William Kuntsler: The Defense Cannot Rest

Storied lawyer William Kunstler is cross-examined by his filmmaker daughters


| May-June 2010


To read a full interview with Emily Kunstler and Sarah Kunstler at  utne.com/Kunstler . 

Emily Kunstler   and   Sarah Kunstler  are proud of their late father, and understandably so. He was William M. Kunstler, the defense attorney who became a progressive hero in the ’60s and ’70s for defending civil rights protesters and antiwar activists, disenfranchised prisoners and sovereignty-seeking American Indians.

But Emily and Sarah are also critical of their father—and again, understandably. He also defended terrorists, cop shooters, and Mafia masterminds.

This high-profile paradox is at the heart of William Kunstler: Disturbing the Universe, a documentary film directed by the Kunstler sisters. The carefully constructed movie manages to be several things at once. It is an ode to a father’s life, yet it dares to question his motives. It is a documentary, but also a biography of a firebrand lawyer and a family memoir. And it traces several pivotal episodes in U.S. social history without feeling like a lecture.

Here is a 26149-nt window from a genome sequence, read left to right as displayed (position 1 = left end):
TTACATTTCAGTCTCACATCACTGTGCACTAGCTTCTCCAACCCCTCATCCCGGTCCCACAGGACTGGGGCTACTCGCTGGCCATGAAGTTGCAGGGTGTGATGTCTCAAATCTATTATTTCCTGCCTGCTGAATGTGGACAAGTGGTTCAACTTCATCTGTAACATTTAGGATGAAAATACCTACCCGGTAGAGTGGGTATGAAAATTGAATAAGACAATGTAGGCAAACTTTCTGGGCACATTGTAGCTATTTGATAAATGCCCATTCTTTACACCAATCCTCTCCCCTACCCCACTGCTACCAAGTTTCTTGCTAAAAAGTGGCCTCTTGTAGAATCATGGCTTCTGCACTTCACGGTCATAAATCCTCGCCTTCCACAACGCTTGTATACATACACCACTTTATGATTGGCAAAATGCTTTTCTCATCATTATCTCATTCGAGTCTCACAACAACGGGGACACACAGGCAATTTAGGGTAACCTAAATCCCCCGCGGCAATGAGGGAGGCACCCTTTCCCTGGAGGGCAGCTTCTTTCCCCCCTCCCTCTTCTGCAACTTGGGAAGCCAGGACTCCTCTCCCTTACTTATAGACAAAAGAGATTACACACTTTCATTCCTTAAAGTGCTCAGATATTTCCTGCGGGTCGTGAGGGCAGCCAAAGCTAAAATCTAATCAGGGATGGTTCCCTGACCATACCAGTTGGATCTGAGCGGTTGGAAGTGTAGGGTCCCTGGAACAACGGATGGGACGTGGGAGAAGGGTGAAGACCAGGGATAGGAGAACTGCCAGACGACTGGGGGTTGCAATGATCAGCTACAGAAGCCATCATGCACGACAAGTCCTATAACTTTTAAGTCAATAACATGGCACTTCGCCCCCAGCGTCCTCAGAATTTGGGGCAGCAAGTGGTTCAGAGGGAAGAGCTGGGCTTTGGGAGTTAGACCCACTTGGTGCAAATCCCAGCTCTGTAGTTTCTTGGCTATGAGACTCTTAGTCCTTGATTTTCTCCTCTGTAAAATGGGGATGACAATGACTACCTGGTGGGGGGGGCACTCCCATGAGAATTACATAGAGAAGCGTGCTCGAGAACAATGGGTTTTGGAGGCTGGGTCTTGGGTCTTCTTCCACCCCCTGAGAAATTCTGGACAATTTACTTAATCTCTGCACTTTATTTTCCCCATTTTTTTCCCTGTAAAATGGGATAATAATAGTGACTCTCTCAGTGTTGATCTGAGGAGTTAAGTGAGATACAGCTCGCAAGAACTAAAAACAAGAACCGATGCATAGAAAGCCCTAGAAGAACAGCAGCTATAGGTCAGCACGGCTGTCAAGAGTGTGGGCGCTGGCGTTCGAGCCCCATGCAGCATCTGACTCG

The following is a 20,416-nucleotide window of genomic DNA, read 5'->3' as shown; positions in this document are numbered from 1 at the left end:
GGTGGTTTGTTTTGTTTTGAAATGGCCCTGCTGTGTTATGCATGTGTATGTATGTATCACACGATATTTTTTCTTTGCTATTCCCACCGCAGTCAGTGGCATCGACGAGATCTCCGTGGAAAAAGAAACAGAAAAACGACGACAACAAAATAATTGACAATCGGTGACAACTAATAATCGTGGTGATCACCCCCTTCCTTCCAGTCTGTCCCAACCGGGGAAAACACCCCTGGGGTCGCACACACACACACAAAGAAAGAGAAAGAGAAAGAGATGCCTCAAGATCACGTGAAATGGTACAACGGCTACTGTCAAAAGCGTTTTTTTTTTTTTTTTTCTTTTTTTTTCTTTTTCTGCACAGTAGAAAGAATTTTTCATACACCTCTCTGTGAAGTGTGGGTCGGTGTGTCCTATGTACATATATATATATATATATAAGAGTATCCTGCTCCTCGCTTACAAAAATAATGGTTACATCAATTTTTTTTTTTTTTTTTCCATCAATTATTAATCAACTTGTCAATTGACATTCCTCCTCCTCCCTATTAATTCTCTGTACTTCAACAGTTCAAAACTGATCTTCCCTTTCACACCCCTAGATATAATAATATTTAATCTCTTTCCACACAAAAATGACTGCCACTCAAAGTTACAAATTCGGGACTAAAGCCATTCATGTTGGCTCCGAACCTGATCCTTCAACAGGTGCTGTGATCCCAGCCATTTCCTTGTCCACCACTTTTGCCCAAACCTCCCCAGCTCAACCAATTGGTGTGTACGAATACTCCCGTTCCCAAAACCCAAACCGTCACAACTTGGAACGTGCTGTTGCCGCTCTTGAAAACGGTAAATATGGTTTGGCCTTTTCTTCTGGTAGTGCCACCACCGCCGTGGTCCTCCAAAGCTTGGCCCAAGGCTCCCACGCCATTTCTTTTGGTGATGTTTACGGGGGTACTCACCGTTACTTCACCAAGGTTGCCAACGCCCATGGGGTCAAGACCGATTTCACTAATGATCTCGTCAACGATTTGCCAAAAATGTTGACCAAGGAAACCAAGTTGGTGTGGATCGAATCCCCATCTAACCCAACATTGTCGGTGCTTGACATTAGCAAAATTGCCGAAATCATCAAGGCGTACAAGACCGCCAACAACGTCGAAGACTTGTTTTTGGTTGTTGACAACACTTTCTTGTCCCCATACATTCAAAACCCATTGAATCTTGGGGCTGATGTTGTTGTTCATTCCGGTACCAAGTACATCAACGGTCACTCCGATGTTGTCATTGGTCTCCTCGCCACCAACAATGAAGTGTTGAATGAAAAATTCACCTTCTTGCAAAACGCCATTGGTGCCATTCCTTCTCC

William Kunstler built his formidable reputation before Emily and Sarah were born by fighting on the legal front lines of key civil rights and antiwar court cases. He defended the Freedom Riders, the black activists who defied segregation laws. He defended the prisoners who took over Attica Prison in a bid for better conditions. He defended the American Indian leaders who were tried for the 1973 incidents at Wounded Knee, South Dakota. And in one of his more famous turns, he was the lawyer for the antiwar activists known as the Chicago Eight in a trial that turned into absurdist political theater.

The film’s synopsis of these milestone events is a power-packed treatise on the 1960s that, refreshingly, is not about sex, drugs, and rock and roll. Absent the usual cultural commentary, it’s amazing and spine-tingling to see the Freedom Riders take their places at a whites-only lunch counter, police storm Attica in a deadly surge, and—in courtroom illustrations—Black Panther leader Bobby Seale bound and gagged in front of judge and jury at his own trial.